"The only way I will rest in peace is if one day transgender people aren't treated the way I was [and that] they're treated like humans with valid feelings and human rights."
That line is from a suicide note Ohio teen Leelah Alcorn wrote on Tumblr in December shortly before she stepped in front of a tractor-trailer and died in a Cincinnati suburb.
Alcorn, 17, explained in the note that she was taken to Christian therapists by her mom, Carla, who, she said, "reacted extremely negatively" when Alcorn told her she was transgender.
The note and Alcorn's tragic death quickly spurred a formal petition to the White House to "ban all "LGBT+ conversion therapy." President Obama and the White House responded Wednesday night, supporting the petition but noted a national ban would "require congressional action."
Carla Alcorn declined to comment today.
Leelah Alcorn said she felt like a "girl trapped in a boy's body" ever since she was 4 and just tried to do "traditionally 'boyish' things to try to fit in." At 14, she said she learned what "transgender meant and cried of happiness" but was unsupported by her family, which her friends confirmed to ABC News.
Alcorn doesn't use the term "conversion therapy" in the note, but she did say that after coming out, her mom would only take her to "very biased" Christian therapists.
"I never actually got the therapy I needed to cure me of my depression," Alcorn said. "I only got more Christians telling me that I was selfish and wrong and that I should look to God for help."
On her 16th birthday, Alcorn said it "broke [her] heart" when she realized she'd have to wait until she was 18 to start any transitioning treatment because her parents wouldn't give her consent.
"The longer you wait, the harder it is to transition," she wrote, adding she cried herself to sleep. "I felt hopeless, that I was just going to look like a man in drag for the rest of my life."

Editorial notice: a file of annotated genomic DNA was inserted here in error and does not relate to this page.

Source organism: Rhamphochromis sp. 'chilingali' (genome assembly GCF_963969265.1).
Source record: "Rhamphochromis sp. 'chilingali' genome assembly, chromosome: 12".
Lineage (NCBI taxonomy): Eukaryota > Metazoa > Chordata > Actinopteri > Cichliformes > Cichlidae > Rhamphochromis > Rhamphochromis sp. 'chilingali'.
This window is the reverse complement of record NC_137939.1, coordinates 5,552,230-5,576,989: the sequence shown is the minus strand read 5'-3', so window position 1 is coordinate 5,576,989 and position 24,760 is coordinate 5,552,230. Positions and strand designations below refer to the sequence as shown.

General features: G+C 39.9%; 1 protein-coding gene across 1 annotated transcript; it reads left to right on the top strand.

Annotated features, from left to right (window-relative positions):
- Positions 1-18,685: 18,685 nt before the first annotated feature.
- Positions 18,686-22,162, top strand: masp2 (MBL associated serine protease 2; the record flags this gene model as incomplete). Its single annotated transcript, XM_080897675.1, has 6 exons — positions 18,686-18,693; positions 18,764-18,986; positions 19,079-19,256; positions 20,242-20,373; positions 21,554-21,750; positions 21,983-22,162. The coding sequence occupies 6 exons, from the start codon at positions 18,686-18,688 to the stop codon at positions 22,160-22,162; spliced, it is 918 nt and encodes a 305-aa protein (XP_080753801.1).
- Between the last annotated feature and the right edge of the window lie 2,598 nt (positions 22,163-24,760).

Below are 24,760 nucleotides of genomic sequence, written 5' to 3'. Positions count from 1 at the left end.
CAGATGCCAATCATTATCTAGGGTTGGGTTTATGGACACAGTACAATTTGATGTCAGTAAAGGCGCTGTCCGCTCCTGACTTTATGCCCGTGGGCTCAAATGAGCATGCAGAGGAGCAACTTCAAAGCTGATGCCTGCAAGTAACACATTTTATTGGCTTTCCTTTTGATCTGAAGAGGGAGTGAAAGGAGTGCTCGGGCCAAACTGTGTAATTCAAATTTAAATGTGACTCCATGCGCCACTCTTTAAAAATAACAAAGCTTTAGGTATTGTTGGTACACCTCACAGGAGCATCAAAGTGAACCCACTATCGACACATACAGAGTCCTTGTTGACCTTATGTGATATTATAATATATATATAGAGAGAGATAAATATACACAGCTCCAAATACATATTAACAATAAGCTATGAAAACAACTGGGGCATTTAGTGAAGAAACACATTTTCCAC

Alcorn then wrote she came out as gay at school in the hopes that it would ease "coming out as trans," but though her friends were positive, her parents were "pissed."
"They felt like I was attacking their image, and that I was an embarrassment to them," she said. "They wanted me to be their perfect little straight [C]hristian boy, and that's obviously not what I wanted."
Alcorn's parents took her out of public school, took away her laptop and phone and forbid her from going on social media for five months, she said.
After the difficult summer of "loneliness" she experienced, she said she decided she'd had enough.
"People say 'it gets better' but that isn't true in my case," Alcorn wrote. "It gets worse. Each day I get worse."
She ended the note with a call for her death "to mean something."
LGBTQ+ youth in grades seven to 12 are more than twice as likely to attempt suicide as their heterosexual peers, according to the Centers for Disease Control, which added that one study with 55 transgender youth found 25 percent reported suicide attempts.
"Gender needs to be taught about in schools, the earlier the better," Alcorn wrote. "Fix society. Please."
If you or anyone you know is considering suicide or just needs to talk, the National Suicide Prevention Lifeline is available 24/7 at 1-800-273-TALK (8255).